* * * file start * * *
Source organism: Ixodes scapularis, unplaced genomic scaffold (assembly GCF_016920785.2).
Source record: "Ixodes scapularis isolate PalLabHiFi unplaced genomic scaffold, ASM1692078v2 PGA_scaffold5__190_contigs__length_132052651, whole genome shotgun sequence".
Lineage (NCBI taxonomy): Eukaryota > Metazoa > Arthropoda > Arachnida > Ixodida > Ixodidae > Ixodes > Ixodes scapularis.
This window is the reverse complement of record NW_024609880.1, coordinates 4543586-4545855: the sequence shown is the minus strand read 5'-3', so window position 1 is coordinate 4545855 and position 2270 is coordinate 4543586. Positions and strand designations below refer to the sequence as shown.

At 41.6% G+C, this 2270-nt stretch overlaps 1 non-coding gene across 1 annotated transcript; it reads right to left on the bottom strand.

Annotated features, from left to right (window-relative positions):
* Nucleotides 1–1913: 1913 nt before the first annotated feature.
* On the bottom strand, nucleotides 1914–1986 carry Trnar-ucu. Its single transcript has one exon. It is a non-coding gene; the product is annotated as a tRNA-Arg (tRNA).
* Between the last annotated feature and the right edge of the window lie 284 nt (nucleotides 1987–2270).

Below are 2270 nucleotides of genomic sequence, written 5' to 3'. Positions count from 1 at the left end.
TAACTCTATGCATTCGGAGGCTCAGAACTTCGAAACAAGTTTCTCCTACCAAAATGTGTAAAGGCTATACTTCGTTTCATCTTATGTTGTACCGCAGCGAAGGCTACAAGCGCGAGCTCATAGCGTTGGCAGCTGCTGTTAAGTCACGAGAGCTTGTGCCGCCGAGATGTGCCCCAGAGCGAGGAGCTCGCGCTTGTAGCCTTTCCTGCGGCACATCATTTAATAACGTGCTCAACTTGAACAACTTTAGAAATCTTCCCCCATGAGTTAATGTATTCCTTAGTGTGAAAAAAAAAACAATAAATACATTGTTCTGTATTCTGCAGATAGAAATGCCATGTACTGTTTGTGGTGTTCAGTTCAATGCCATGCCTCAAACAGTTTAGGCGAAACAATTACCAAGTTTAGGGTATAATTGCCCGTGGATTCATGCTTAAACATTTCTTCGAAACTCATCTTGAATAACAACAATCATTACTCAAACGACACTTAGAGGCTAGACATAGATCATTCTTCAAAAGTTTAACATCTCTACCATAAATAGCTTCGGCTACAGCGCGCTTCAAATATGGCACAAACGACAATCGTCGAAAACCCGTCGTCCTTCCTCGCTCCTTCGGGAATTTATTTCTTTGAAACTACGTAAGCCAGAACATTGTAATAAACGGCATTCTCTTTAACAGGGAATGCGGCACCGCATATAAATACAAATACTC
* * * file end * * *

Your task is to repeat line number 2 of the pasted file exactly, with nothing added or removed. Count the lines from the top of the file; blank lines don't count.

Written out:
Source record: "Ixodes scapularis isolate PalLabHiFi unplaced genomic scaffold, ASM1692078v2 PGA_scaffold5__190_contigs__length_132052651, whole genome shotgun sequence".